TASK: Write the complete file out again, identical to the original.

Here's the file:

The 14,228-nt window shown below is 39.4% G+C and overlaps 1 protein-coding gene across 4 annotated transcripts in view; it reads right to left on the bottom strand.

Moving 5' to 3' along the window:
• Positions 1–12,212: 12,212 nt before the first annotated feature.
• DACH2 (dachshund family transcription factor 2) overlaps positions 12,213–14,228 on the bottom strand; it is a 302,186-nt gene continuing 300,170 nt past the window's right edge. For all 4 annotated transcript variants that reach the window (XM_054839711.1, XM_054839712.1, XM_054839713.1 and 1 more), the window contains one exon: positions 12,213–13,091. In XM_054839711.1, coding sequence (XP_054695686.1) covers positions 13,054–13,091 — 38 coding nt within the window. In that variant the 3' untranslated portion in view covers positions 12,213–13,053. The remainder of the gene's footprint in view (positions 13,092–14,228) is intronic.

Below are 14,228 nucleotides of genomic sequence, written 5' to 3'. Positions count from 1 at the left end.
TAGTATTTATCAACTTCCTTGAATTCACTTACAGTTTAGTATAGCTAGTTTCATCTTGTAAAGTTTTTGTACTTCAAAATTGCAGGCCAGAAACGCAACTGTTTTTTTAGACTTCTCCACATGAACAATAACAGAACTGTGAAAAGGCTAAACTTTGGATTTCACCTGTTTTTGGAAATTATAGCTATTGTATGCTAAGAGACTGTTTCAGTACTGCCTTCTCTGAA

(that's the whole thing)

The 14,228-nt window shown below is 39.4% G+C and overlaps 1 protein-coding gene across 4 annotated transcripts in view; it reads right to left on the bottom strand.

Moving 5' to 3' along the window:
• Positions 1–12,212: 12,212 nt before the first annotated feature.
• DACH2 (dachshund family transcription factor 2) overlaps positions 12,213–14,228 on the bottom strand; it is a 302,186-nt gene continuing 300,170 nt past the window's right edge. For all 4 annotated transcript variants that reach the window (XM_054839711.1, XM_054839712.1, XM_054839713.1 and 1 more), the window contains one exon: positions 12,213–13,091. In XM_054839711.1, coding sequence (XP_054695686.1) covers positions 13,054–13,091 — 38 coding nt within the window. In that variant the 3' untranslated portion in view covers positions 12,213–13,053. The remainder of the gene's footprint in view (positions 13,092–14,228) is intronic.

Below are 14,228 nucleotides of genomic sequence, written 5' to 3'. Positions count from 1 at the left end.
TAGTATTTATCAACTTCCTTGAATTCACTTACAGTTTAGTATAGCTAGTTTCATCTTGTAAAGTTTTTGTACTTCAAAATTGCAGGCCAGAAACGCAACTGTTTTTTTAGACTTCTCCACATGAACAATAACAGAACTGTGAAAAGGCTAAACTTTGGATTTCACCTGTTTTTGGAAATTATAGCTATTGTATGCTAAGAGACTGTTTCAGTACTGCCTTCTCTGAA